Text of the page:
Judge Denies City of Houston’s Appeal Over Red-Light Cameras
July 8, 2011

Late Friday, federal Judge Lynn Hughes set a July 19 court hearing after denying a city of Houston request to appeal his ruling regarding red-light cameras.

For now that means Mayor Parker’s plan to reactivate the red light cameras will stay on schedule while the legal issues are hashed out in court.

The city of Houston issued this statement in reaction: “It appears the court’s attempting to fast-track final disposition of the case so that the city would be able to appeal as a matter of right.”

In June, U.S. District Judge Lynn Hughes  ruled last November’s election on red-light cameras violated the City Charter and should not have been placed on the ballot.   He made that decision based on a charter provision that mandates any challenge of a city ordinance by referendum must occur within 30 days of passage of the ordinance. City Council adopted an ordinance initiating the use of red-light cameras in 2004. Opponents did not mount their ballot challenge until 2010.



Red Light Camera Company Responds To Prop 3 Election
November 3, 2010

It was a big loss for supporters of red light cameras and for American Traffic Solutions, Inc., the vendor that installed and administered Houston’s 70+ red light cameras.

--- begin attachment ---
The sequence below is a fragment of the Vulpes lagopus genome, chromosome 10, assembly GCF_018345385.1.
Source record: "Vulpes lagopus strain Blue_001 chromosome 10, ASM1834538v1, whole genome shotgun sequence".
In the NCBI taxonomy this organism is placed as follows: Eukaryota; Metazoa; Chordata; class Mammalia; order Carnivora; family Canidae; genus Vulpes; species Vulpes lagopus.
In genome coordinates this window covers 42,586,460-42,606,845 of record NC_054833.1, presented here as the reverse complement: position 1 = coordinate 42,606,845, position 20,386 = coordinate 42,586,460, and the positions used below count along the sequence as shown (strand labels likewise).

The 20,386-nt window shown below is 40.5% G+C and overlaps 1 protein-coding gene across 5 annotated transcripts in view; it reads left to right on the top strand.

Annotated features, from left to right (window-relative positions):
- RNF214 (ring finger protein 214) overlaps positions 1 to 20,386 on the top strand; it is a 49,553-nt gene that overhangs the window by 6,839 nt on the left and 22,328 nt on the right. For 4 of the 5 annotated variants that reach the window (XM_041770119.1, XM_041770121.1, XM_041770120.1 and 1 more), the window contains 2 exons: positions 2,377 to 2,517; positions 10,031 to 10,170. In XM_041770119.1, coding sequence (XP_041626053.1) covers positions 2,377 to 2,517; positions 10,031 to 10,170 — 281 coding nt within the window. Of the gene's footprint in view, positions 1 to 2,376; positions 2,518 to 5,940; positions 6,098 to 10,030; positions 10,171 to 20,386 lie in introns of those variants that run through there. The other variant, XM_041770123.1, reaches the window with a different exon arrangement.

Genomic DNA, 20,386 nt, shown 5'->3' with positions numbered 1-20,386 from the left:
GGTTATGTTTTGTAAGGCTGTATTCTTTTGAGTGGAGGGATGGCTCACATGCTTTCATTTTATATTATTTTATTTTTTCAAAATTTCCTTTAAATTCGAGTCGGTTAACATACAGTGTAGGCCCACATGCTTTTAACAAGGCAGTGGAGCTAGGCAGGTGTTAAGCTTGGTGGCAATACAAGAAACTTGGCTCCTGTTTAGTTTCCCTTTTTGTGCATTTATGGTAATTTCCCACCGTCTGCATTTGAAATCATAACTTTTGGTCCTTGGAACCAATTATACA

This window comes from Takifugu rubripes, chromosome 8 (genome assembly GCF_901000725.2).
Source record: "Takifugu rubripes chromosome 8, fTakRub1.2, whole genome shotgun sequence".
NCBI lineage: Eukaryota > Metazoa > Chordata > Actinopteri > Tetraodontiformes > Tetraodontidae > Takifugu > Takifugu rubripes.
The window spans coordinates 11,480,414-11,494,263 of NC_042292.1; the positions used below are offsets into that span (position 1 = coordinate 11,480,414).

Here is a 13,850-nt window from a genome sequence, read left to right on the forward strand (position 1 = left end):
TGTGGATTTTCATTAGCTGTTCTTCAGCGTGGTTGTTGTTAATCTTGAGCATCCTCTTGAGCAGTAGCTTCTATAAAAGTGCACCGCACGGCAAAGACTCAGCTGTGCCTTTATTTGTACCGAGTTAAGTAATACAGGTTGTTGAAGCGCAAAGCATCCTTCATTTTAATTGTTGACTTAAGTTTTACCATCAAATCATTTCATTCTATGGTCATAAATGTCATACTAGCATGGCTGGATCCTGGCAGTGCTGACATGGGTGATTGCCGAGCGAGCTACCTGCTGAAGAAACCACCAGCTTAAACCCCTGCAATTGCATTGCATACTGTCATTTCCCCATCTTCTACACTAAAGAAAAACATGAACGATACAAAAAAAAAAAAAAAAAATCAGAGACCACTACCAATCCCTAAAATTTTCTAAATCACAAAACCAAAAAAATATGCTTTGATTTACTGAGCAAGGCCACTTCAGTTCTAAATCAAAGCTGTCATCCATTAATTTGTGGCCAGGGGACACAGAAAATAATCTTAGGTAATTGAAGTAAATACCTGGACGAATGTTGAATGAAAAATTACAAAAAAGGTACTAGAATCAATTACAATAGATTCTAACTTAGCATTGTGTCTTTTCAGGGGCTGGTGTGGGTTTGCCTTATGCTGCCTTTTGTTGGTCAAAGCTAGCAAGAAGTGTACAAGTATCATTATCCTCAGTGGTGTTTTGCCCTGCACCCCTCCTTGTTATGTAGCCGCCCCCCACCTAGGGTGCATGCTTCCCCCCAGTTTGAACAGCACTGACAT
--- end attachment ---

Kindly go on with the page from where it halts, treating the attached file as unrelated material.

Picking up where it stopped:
Today the company issued this statement:

HOUSTON — The following is a statement by American Traffic Solutions Inc., the Scottsdale, AZ-based vendor chosen by the city of Houston in May of 2006 to install and administer Houston’s red light safety camera program:

American Traffic Solutions is proud to have stood with an unprecedented safety coalition including Houston police, firefighters, medical groups and other community leaders in support of the Keep Houston Safe campaign to keep the red light safety cameras and save lives.  Now that the voters of Houston have spoken we have reached out to city officials for their guidance on the steps ahead. These consultations have already commenced, and we pledge our fullest cooperation throughout the process.
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The Houston Police Officers’ Union also campaigned for the cameras, promoting them as a safety tool.  HPOU also supported the revenue the cameras generated. Some of the money was used for traffic safety programs in the city of Houston.